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Wednesday, May 18, 2005

White Knights And Dark Days In Ottawa

The truth is, Belinda Stronach has become an archetypal figure in modern Canadian politics. And a steaming Stephen Harper tells us why:

“I told my wife only a few days ago that I thought it had become obvious to Belinda that her leadership ambitions would not be reached in this party regardless of whether or not we won the next election, that they just weren't in the cards, and I thought that would mean trouble.”

So, in spite of essentially calling for the fall of the government in the past week, and her opposition to the Martin budget, she sold out her party, because it was unlikely that she would become leader. Why didn't she become a Liberal in the first place? Simple: it once looked like she had the best chance of heading the Conservatives. She did not cross the floor because she was unable to advance a progressive agenda within the Conservative caucus. The truth is that she left not on principle, but because she stood a good chance of losing her seat, and because it may be a little easier to get a top job with the Liberals than to undertake the more difficult job of reforming the CPC from within (incidentally, something I advocate). That she decided to leave is unsurprising, given that her rise to the top of Magna did not exactly involve a lot of hard work. Her acceptance of a cabinet position is not a 'gamble'; given the precarious electoral position in her riding, and some simple budget-vote arithmetic, it's a pretty reasonably choice, from a purely politically pragmatic point of view.

But here is the real laugher:

Mr. Martin said it is not unusual for MPs to defect straight into a cabinet post, although it is only the third time that has happened since Confederation [my emph]. He insisted that the importance of the defection was not that it will help his government win the vote — prompting an outburst of laughter from assembled reporters. “Just a minute,” Mr. Martin said, betraying a small smile. “We still do not know whether the budget will pass or not. Well, I've got to tell you I can count.”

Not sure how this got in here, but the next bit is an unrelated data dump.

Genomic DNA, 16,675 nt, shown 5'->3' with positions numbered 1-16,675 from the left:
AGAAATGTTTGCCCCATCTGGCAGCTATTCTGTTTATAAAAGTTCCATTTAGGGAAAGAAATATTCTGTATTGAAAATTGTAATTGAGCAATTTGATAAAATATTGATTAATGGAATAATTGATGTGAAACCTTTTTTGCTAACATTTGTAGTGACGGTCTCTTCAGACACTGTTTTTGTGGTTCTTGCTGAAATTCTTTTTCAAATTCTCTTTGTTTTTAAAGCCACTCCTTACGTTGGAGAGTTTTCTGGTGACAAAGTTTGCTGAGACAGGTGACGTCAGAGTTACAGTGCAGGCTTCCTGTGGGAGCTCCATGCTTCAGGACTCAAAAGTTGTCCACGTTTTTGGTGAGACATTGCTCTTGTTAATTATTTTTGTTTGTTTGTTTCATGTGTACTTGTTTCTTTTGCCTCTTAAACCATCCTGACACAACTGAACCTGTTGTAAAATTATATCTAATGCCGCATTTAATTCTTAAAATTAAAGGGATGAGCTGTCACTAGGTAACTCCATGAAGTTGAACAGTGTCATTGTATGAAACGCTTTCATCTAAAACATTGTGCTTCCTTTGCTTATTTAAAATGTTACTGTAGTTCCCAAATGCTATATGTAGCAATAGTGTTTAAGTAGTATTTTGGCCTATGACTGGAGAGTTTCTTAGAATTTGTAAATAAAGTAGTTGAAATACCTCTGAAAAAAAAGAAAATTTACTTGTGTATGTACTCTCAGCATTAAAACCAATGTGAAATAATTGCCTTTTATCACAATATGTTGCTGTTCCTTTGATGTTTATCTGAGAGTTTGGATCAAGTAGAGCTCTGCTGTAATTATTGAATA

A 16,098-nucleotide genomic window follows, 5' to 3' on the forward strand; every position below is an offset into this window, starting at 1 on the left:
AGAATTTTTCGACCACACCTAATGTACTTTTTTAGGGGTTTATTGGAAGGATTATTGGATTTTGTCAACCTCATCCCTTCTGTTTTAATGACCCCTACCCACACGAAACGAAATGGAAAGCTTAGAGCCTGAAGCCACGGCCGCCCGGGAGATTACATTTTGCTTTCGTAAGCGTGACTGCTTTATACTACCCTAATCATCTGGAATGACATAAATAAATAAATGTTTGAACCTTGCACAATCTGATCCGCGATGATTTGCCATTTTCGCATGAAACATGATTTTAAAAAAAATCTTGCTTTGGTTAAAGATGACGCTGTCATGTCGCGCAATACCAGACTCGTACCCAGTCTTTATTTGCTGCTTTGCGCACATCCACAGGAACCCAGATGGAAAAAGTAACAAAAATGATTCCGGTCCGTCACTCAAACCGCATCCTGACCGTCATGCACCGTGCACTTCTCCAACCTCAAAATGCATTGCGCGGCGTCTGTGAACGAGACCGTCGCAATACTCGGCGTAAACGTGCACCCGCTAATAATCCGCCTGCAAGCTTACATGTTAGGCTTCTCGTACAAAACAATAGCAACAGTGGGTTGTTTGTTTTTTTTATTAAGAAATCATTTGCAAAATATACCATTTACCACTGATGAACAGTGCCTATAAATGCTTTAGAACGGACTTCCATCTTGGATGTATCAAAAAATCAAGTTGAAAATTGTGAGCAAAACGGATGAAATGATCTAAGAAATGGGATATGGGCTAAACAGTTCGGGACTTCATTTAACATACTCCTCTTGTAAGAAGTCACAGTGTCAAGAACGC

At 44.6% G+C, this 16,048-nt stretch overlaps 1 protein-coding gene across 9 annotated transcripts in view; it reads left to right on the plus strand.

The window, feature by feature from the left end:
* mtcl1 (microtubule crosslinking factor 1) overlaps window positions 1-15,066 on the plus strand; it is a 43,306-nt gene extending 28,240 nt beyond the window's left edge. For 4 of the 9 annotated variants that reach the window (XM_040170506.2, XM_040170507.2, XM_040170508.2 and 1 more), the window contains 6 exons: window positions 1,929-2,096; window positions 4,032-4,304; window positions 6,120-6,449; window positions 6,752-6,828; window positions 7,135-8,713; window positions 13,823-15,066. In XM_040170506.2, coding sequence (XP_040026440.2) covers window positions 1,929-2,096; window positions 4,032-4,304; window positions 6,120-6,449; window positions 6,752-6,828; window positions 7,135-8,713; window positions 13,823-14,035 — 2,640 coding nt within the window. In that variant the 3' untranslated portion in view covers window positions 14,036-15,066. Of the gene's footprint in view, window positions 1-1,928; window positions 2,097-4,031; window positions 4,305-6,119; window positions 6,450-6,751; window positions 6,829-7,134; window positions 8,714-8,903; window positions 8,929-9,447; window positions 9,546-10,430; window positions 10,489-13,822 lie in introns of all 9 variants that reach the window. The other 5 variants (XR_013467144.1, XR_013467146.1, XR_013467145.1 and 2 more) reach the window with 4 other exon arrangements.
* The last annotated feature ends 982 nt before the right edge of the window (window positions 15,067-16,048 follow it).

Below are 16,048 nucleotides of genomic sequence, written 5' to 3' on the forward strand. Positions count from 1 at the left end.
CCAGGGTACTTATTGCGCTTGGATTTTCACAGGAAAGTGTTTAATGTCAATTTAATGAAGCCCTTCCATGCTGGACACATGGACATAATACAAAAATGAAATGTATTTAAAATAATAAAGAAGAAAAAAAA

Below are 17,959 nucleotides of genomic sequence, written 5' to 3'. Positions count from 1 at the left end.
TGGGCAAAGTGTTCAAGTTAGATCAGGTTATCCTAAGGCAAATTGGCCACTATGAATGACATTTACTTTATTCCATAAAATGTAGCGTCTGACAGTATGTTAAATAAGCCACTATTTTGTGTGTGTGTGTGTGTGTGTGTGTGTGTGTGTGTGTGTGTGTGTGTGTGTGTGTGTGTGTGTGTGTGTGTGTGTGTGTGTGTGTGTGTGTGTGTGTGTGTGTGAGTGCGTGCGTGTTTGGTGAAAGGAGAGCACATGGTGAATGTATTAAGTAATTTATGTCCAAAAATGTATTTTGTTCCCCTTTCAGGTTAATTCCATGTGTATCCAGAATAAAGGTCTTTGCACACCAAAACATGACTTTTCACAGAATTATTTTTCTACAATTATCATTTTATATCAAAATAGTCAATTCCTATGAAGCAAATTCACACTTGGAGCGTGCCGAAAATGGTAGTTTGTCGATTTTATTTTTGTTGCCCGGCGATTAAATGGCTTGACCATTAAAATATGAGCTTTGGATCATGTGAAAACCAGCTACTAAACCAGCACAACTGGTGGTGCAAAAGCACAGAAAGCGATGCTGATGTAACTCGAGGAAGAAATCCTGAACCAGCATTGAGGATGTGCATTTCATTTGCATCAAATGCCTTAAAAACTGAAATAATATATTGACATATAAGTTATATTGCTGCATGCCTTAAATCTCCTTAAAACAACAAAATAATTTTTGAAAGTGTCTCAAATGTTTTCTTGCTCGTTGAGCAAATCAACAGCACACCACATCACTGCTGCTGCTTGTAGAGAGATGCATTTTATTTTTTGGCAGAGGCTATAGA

(He can't even keep a straight face anymore!)

Belinda's move was craven and opportunistic, but admittedly smart, at least on a selfish basis. I bear no (well, little) malice toward Paul Martin for making this move -- this is part of something bigger than him and his current government, and the defection was pragmatic, if shameless. But it tells us what Canadian politics is all about these days: no matter what the precedent, no matter what the principle, all can be forsaken for political expediency and the all-mighty cling to power. The problem is, so long as the government continues to be rewarded at the polls, nothing is going to change. So enjoy your place in the history books, Belinda. I hope I'll be able to look back on this post in 20 years and laugh.

2 Comments:

Blogger James MacDuff said...

"No matter what the precedent, no matter what the principle, all can be forsaken for political expediency and the all-mighty cling to power. The problem is, so long as the government continues to be rewarded at the polls, nothing is going to change."

Worth restating. Very well said, and reason enough for liberal-minded voters to hope for Liberal defeat. Reforming the CPC from within has never been more necessary, and more within the next leader's grasp.

11:09 AM  
Blogger Mike McNair said...

An argument for liberal minded voters to perhaps switch parties and turn the CPC back into the PC. I'll buy that, but think it's unlikely.

It's not an argument for making Harper PM.

12:50 PM  

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